MTD DIY Solar Heating System

An MTD (modified trickle down) solar heating system is a good DIY project because it uses less expensive materials, and because of its simplicity to build. It heats water directly, instead of using absorber plates or flow tubes. It uses the same concept as Harry E. Thompson’s Trickle Down Solar Roof. With a MTD solar heating system, an array of MTD collectors forms a single solar roof.

The MTD solar heating system utilizes a black polyester material to distribute a thin sheet of water. Then a polycarbonate material acts as the exterior glazing with a thin, inner polypropylene film, to help conserve heat. The inner film helps prevent the water from condensing on the outer surface.

The inner film, or the Trickle Down Mat, might make the MTD solar heating system more expensive, but it also increases its efficiency. This film acts as a waterproof envelop that traps heat inside. The solar heated water is diverted to a gutter and drain at the bottom of the collector array.

A 2×8 MTD collector can be constructed for less than $100.

MTD collectors can easily be mounted on a south-facing roof. They can be pressed together to form a large array. The gutters and distributors are slid into position after the collectors are mounted. Lastly, heater hoses are used to bring the water into the holding tank.

The orientation of your MTD collectors depends on your location. Those living in the northern hemisphere should mount their collectors in the south. That maximizes the amount of solar radiation absorbed.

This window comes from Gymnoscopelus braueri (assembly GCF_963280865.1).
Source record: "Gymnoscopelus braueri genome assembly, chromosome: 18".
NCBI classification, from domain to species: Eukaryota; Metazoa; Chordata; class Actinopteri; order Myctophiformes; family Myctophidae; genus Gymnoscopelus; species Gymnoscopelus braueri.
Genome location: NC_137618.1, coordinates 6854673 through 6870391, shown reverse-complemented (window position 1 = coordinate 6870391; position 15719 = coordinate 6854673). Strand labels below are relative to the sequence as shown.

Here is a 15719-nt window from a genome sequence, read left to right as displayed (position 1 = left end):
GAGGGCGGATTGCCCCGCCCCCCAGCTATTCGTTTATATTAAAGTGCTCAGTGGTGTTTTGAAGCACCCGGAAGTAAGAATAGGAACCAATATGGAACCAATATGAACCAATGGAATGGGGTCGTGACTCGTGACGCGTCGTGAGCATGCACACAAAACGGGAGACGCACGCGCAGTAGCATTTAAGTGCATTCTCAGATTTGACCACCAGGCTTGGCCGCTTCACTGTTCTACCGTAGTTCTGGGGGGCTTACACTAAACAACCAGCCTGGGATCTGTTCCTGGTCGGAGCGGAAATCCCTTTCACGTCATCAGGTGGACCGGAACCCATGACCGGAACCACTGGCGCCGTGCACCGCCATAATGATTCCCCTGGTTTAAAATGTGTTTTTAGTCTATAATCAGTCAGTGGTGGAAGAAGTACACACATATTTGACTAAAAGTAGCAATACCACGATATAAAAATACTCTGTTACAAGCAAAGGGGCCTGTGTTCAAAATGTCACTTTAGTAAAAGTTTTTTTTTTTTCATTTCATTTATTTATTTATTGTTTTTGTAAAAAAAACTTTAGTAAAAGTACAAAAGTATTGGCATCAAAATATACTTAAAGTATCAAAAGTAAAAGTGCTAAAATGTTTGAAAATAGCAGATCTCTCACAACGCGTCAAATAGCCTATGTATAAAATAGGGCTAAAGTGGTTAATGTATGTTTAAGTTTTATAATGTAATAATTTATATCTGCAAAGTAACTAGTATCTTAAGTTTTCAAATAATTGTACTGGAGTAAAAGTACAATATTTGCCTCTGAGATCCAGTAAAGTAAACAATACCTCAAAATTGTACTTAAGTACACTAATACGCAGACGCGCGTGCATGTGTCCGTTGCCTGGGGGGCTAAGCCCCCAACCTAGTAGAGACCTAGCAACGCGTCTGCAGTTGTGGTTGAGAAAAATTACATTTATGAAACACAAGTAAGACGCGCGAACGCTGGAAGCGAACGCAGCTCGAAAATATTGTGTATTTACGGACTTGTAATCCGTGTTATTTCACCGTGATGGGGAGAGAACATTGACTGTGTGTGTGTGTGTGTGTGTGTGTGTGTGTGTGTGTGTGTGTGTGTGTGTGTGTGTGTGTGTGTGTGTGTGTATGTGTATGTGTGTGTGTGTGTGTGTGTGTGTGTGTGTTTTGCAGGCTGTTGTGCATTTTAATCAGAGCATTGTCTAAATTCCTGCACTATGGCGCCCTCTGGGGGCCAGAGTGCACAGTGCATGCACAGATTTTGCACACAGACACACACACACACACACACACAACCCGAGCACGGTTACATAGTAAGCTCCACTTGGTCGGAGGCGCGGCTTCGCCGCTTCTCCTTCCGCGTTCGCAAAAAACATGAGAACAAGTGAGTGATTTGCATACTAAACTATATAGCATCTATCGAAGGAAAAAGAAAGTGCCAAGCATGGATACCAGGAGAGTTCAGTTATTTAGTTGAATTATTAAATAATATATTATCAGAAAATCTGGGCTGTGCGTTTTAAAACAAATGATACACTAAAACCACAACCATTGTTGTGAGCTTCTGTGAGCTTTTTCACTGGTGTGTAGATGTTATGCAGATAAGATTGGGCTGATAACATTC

Freezing during winter is not a cause of concern because MTD solar heating systems have no flow tubes. An open loop system does not require any antifreeze. Once the pump shuts off, the water goes back into the heat storage holding tank.

The size of the heat storage tank depends on the number of collectors, the flow rate of the pump, and the location. A 55-gallon plastic drum should be enough for every 2’x12’ MTD collector. Multiple heat storage tanks are capable of storing more heat than a single tank is.

Most parts needed for a MTD solar heating system can be purchased from a building supply store or home depot. They are modular and can easily be pressed together. The gutters and drain tubes can be connected with simple plumbing know-how.

The video below shows you how a MTD solar heating system works:

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3 Responses to “MTD DIY Solar Heating System”

  1. joe August 22, 2009 at 3:29 pm #

    Wow! This is a very cost effective way to employ solar energy.

  2. Stan August 25, 2009 at 12:11 am #

    That is a great idea for DIY. I just wish solar was more dependable than it is. Even wind isn’t dependable. I guess that just leaves geothermal.

  3. Building Maintenance August 25, 2009 at 1:38 pm #

    When building with natural power in mind (wind powered, solar powered), make sure that the geographic location of your building will work in favour of the new construction.
    E.g. Solar power should be used in a sunny place, wind powered should be used in a windy place.

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